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O’Sullivan getting back to 2016 form

Joliet pitcher Liam O'Sullivan is 5-2 with a 3.07 ERA this season after returning from an injury. He is one of four Slammers who will take part in Wednesday's Frontier League All-Star Game.[]

JOLIET – After taking 2017 off to recover from surgery, Liam O’Sullivan returned to the Joliet Slammers with hopes of trying to recapture some of the magic that he enjoyed on the mound in 2016, when he was named the Frontier League’s Pitcher of the Year.

That’s when he went 11-1 with a 3.32 ERA with 109 strikeouts and
26 walks in 1212/3 innings and won a playoff game for the Slammers, who won the East Division championship.

His 2018 season didn’t get off to a good start with two losses and a no-decision in his first three starts. Then, his ERA shot up to 6.84 about a month ago. But O’Sullivan has returned to his form of 2016 during his past five starts.

He won four straight decisions and just missed out on another win in perhaps his best effort of the year. In those five starts, O’Sullivan allowed only three earned runs in 41 innings for a 0.66 ERA. During that stretch, he threw three complete games and two shutouts to drop his ERA to 3.07.

His 5-2 record and 41 strikeouts to 12 walks have helped the right-hander from South Grafton, Massachusetts, earn a spot on the Rookie team for this week’s league All-Star Game in O’Fallon, Missouri. That’s an honor he did not receive in 2016.

He joins three teammates as All-Stars: catcher Trey Fulton, first baseman Trenton Hill and third baseman Danny Zardon as All-Stars. At 27, O’Sullivan is one of the oldest players on the Rookies team, where he’ll be joined by Fulton and Hill, both of whom are starters. Zardon is on the Experienced team.

After yielding one run in six innings in a win June 12 at Southern Illinois, he tossed complete-game shutouts against Gateway and Traverse City before giving up two runs in another complete game against Lake Erie. In his last outing against Normal, O’Sullivan threw no-hit ball for 62/3 innings and allowed three hits in eight innings but got a no-decision.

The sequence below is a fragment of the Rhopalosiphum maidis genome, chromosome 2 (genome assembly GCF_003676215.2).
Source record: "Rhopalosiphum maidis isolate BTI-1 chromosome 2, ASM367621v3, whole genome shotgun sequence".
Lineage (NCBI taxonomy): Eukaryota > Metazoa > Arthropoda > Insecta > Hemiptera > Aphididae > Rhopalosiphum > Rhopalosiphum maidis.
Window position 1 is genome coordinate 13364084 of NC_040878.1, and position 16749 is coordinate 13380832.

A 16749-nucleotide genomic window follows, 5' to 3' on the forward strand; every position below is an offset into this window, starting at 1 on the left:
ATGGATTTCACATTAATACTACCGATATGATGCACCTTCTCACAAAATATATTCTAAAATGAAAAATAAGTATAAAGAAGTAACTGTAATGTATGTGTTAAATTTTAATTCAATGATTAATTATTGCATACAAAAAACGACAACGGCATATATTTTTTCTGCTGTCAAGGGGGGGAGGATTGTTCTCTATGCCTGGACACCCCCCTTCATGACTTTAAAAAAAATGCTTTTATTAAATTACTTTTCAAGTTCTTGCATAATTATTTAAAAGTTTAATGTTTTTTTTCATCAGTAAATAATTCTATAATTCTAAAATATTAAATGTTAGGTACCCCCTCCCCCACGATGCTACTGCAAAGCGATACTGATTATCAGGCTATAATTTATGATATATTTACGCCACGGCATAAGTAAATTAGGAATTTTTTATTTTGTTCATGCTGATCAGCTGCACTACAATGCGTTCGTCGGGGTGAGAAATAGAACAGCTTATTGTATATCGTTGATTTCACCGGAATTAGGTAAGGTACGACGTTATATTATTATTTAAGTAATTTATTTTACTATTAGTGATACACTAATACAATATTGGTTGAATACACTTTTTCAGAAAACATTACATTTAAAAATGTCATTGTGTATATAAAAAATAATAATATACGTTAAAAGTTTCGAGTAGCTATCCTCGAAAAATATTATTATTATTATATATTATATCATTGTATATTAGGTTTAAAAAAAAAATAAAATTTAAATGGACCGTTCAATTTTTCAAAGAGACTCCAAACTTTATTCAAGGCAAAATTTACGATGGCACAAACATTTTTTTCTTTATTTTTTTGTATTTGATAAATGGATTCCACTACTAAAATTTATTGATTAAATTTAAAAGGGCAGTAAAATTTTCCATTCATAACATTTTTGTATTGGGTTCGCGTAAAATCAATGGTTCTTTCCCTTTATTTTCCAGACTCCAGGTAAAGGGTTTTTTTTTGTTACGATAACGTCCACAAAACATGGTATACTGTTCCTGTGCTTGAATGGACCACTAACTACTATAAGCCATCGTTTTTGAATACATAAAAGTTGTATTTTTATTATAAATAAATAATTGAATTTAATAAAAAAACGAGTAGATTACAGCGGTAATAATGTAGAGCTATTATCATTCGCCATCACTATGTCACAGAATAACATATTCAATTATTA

“I’m just trying to improve in every start and get better as the season goes on,” O’Sullivan said. “And I just want to keep building off of what I’ve been doing in my last start and just continue to get better. I’m definitely blessed to be an All-Star, and I’m excited to represent the Slammers. I didn’t get to do that in 2016, but I’m looking forward to doing it this year.

“A lot of people are kind of sleeping on us a little bit since we only had four guys who were recognized as All-Stars, but we’ve got a couple of other guys who definitely qualify. It just shows why we’re in second place right now and have been playing well.”

None of O’Sullivan’s success comes as much of a surprise to Slammers manager Jeff Isom, who is very happy to have had a talented performer like him who also has been a valuable team leader for two of the past three seasons.

“He was Pitcher of the Year
two years ago and had a heck of a season,” Isom said. “He knew he was banged up and had to get that surgery, and when you come back from a major surgery, you don’t know what to expect. But I remember his first outing in spring training, and he was throwing 82 miles [per] hour, and it wasn’t real pretty. But he’s always had a good attitude with everything. I’m just able that he was able to get back from major surgery.

“We knew that he was going to take some time to knock some rust off. There’s nothing like getting into the game and getting yourself game-ready. It took him a little while, but once he got it, his stuff is getting closer to being back to where he was two years ago. He’s a guy who used to throw 91 or 92 [mph] at times, and now he has to pitch at 87, 88 or 89, but his velocity is coming back, and he knows how to pitch. He’s a competitor, and it’s great having him out there on the mound in every fifth game. But in between, what people don’t see is what he brings on those other days. He’s like a pitching coach and a mentor and a clubhouse leader.”